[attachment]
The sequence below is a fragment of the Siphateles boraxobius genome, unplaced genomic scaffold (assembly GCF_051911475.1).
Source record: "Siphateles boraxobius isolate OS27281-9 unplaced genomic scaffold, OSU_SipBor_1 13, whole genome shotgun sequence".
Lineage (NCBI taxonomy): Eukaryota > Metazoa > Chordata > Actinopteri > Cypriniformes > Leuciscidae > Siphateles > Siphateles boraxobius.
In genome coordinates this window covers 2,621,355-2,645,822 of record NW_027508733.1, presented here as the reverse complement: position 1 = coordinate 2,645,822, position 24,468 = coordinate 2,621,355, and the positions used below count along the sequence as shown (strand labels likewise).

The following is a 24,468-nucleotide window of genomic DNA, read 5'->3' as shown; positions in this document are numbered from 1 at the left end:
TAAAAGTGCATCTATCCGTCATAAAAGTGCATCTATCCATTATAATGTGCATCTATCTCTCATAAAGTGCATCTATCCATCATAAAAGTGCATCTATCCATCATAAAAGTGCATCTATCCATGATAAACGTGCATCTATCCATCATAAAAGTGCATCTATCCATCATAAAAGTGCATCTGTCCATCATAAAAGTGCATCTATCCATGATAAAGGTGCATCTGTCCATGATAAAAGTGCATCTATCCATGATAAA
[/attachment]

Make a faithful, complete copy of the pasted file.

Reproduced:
The sequence below is a fragment of the Siphateles boraxobius genome, unplaced genomic scaffold (assembly GCF_051911475.1).
Source record: "Siphateles boraxobius isolate OS27281-9 unplaced genomic scaffold, OSU_SipBor_1 13, whole genome shotgun sequence".
Lineage (NCBI taxonomy): Eukaryota > Metazoa > Chordata > Actinopteri > Cypriniformes > Leuciscidae > Siphateles > Siphateles boraxobius.
In genome coordinates this window covers 2,621,355-2,645,822 of record NW_027508733.1, presented here as the reverse complement: position 1 = coordinate 2,645,822, position 24,468 = coordinate 2,621,355, and the positions used below count along the sequence as shown (strand labels likewise).

The following is a 24,468-nucleotide window of genomic DNA, read 5'->3' as shown; positions in this document are numbered from 1 at the left end:
TAAAAGTGCATCTATCCGTCATAAAAGTGCATCTATCCATTATAATGTGCATCTATCTCTCATAAAGTGCATCTATCCATCATAAAAGTGCATCTATCCATCATAAAAGTGCATCTATCCATGATAAACGTGCATCTATCCATCATAAAAGTGCATCTATCCATCATAAAAGTGCATCTGTCCATCATAAAAGTGCATCTATCCATGATAAAGGTGCATCTGTCCATGATAAAAGTGCATCTATCCATGATAAA